By Elizabeth Dubos
Disclaimer: I am not a healthcare professional or fitness instructor. I exercise frequently and would like to share my experiences and advice on fitness motivation.
Exercise is important because it can improve your physical and mental health. Exercise is hard work because it can make your body and mind ache. Motivating yourself to exercise can be difficult too because there are numerous excuses that people use to avoid it. The common excuses are they’re tired, can’t afford it, don’t have time, don’t like exercising alone, boredom, embarrassment, social anxiety, or can’t stick with a program. After people use these excuses, they feel defeated or give up. It’s important to exercise to live a longer, healthier, and happier life. Any exercise is better than nothing. Here are my tips on how you can motivate yourself to exercise more.
1. Determine why you’re making excuses. It’s time to figure out why you’re avoiding exercising. Are you nervous about exercising in public? Does it feel like there’s not in enough time in the day? Does it feel like it’s to expensive? It’s important to figure this out, so you can make adjustments to keep moving forward. For example, if you’re worried about joining a gym due to social anxiety and cost, then check out YouTube’s fitness videos. They’re free and easy to follow along.
2. Make a fitness journal. A fitness journal can hold you accountable for your fitness goals. You can track your water intake, weight, body measurements, and how much you’ve exercised. Seeing your goals can hold you accountable. Also, if you’re not seeing any progress in your fitness goals you can take this journal to show to a health professional. Then, they can make a medical recommendation based on your progress. If you’re unsure about how to organize your fitness goals, try the free Blogilates printable workout calendar.
3. An online streaming service. Are you bored when you’re exercising? Do you wish you could be catching up on the latest episode of your favorite show? Most gyms have free Wi-Fi, so you can watch or listen to your favorite movies or TV shows when you’re exercising. Plus, you can exercise longer because you will be focused on watching the show instead of thinking, “when will this be over, I want to go home?” You could try the streaming services Netflix, Hulu, Amazon Prime, Disney+, or HBO.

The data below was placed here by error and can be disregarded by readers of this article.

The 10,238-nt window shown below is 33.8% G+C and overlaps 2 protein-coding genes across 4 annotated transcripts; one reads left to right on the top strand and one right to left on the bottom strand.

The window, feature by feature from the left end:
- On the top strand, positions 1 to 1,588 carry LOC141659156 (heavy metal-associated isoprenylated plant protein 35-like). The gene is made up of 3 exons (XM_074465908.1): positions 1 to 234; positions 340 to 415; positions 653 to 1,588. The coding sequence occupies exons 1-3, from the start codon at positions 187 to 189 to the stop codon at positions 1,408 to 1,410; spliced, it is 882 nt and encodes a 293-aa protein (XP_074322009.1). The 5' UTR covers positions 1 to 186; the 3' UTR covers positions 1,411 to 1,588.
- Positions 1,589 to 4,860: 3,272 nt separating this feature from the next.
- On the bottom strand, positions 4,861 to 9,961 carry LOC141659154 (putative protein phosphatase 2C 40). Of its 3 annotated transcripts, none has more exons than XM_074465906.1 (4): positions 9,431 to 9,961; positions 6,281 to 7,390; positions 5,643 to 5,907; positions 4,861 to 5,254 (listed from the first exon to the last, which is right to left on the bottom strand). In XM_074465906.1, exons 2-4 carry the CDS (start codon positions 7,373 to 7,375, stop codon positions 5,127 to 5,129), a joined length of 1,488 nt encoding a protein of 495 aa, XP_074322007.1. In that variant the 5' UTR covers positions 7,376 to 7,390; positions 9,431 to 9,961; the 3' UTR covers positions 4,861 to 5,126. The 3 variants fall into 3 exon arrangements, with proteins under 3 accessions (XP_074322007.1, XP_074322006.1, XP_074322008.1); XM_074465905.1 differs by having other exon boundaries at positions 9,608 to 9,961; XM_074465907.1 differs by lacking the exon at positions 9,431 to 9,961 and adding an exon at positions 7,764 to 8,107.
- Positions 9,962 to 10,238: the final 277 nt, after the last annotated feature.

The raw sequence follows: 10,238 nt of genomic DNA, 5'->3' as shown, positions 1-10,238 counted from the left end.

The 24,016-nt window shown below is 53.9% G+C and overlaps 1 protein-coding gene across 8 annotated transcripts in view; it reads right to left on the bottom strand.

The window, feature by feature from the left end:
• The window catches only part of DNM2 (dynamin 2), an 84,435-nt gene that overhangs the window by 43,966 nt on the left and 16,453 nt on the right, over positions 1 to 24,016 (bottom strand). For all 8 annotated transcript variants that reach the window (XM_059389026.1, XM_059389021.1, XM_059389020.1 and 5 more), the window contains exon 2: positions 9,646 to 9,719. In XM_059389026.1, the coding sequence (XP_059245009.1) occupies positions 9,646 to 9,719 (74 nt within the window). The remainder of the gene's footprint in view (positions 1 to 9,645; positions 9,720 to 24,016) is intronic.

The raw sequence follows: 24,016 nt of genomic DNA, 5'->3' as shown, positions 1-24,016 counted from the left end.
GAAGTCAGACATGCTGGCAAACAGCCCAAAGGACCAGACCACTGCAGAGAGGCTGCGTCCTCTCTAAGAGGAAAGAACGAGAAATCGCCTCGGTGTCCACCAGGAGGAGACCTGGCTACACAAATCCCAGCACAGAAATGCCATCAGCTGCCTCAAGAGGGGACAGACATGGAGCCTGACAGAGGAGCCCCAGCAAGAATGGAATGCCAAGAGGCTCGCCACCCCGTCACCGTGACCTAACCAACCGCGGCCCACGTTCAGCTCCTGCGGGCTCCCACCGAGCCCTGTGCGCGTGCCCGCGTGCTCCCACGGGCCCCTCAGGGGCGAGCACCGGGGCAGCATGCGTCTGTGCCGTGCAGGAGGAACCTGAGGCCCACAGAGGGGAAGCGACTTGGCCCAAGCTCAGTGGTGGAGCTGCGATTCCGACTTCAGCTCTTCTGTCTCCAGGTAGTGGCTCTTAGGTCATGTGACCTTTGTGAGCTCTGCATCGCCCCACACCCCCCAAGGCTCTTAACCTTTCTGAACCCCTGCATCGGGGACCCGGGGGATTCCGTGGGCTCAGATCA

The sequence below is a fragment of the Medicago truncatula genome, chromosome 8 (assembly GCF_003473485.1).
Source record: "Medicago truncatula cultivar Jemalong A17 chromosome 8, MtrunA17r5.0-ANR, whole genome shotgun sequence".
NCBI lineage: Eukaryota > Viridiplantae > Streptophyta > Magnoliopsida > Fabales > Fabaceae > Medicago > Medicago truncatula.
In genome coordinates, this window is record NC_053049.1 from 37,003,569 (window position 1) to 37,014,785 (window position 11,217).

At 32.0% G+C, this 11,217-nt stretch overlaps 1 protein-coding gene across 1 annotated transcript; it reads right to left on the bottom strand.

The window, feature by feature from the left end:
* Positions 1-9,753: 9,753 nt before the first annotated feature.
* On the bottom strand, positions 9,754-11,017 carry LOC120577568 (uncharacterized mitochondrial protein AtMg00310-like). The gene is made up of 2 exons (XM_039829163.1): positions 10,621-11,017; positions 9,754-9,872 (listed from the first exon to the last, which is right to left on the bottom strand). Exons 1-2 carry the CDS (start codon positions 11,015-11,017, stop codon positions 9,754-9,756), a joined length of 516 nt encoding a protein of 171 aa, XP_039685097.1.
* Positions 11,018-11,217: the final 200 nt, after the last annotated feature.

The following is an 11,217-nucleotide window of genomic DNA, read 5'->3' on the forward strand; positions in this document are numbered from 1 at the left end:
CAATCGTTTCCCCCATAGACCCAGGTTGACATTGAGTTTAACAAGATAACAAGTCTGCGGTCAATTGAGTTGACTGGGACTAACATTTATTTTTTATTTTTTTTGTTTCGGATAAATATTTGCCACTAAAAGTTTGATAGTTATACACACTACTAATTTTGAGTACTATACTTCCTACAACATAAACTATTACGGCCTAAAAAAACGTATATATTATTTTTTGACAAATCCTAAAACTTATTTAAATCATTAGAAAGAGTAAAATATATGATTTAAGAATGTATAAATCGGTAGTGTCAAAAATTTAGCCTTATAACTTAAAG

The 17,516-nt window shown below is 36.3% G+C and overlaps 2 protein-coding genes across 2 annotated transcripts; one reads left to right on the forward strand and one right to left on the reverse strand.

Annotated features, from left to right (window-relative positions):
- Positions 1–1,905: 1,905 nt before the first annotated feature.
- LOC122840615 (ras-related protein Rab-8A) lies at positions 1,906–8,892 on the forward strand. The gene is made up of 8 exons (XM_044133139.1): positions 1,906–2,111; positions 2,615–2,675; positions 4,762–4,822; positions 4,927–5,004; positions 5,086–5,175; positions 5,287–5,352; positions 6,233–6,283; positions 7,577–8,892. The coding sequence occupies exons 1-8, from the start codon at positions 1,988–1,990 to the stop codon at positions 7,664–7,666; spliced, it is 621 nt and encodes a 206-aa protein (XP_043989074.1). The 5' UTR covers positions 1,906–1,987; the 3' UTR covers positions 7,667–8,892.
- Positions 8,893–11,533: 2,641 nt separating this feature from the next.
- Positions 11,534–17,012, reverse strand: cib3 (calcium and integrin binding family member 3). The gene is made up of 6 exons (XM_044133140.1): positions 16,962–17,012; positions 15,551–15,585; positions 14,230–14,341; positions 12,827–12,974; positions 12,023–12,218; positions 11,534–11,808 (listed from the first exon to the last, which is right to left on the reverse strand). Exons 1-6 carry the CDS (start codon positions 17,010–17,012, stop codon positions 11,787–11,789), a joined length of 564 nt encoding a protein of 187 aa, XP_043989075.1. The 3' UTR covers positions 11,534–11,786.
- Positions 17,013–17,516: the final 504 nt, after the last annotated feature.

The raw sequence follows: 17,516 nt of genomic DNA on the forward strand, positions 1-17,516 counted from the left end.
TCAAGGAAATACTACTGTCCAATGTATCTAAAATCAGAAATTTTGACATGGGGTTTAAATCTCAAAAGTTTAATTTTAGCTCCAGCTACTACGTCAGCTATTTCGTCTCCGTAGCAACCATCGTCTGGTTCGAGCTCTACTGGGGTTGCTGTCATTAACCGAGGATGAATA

4. Exercise classes. Exercise classes are great for those who are time constricted, looking for sociability, or new to fitness. Scheduled exercise classes are great motivational tools because they’ll hold you accountable for regularly exercising. If you’re new to exercising, then watch a fitness instructor lead the class where you can learn how exercise safely. There are physical and virtual exercise classes, so you can exercise in a gym or in the comfort of your home. Click the link below to find out which virtual class would be best for you. https://www.goodhousekeeping.com/health/fitness/a31792038/coronavirus-live-stream-workout-classes/
5. Retail therapy. You can exercise in whatever makes you feel comfortable, whether it’s activewear, your PJ’s, or a bathing suit. It’s important to feel confident when you’re exercising, so you don’t look at it like a chore, but a fun activity. Consider treating yourself to an outfit(s) dedicated to working out. Also, keep in mind to purchase clothes that have moisture wicking, breathable, or light weight fabric so you’re not drowning in sweat. You can purchase active wear from Target, Fabletics, Old Navy, Amazon, TJ Maxx/Marshalls, or your local thrift shop.
6. It’s okay not to enjoy exercising. Doesn’t it feel awkward when you see others smiling, laughing, or having fun when exercising and you feel sad inside? Does it make you feel like there’s something wrong with you? The simple answer is NO, there’s nothing wrong with you. You don’t have to love exercise to do it. Once you acknowledge that you will never love exercise, it will help you feel more secure with yourself because you won’t be worrying about others. When someone asks you why you exercise you can focus on your reasoning, instead of your insecurities. Everyone has their own reasons and feelings about exercise.
Edited by Ashley Ricks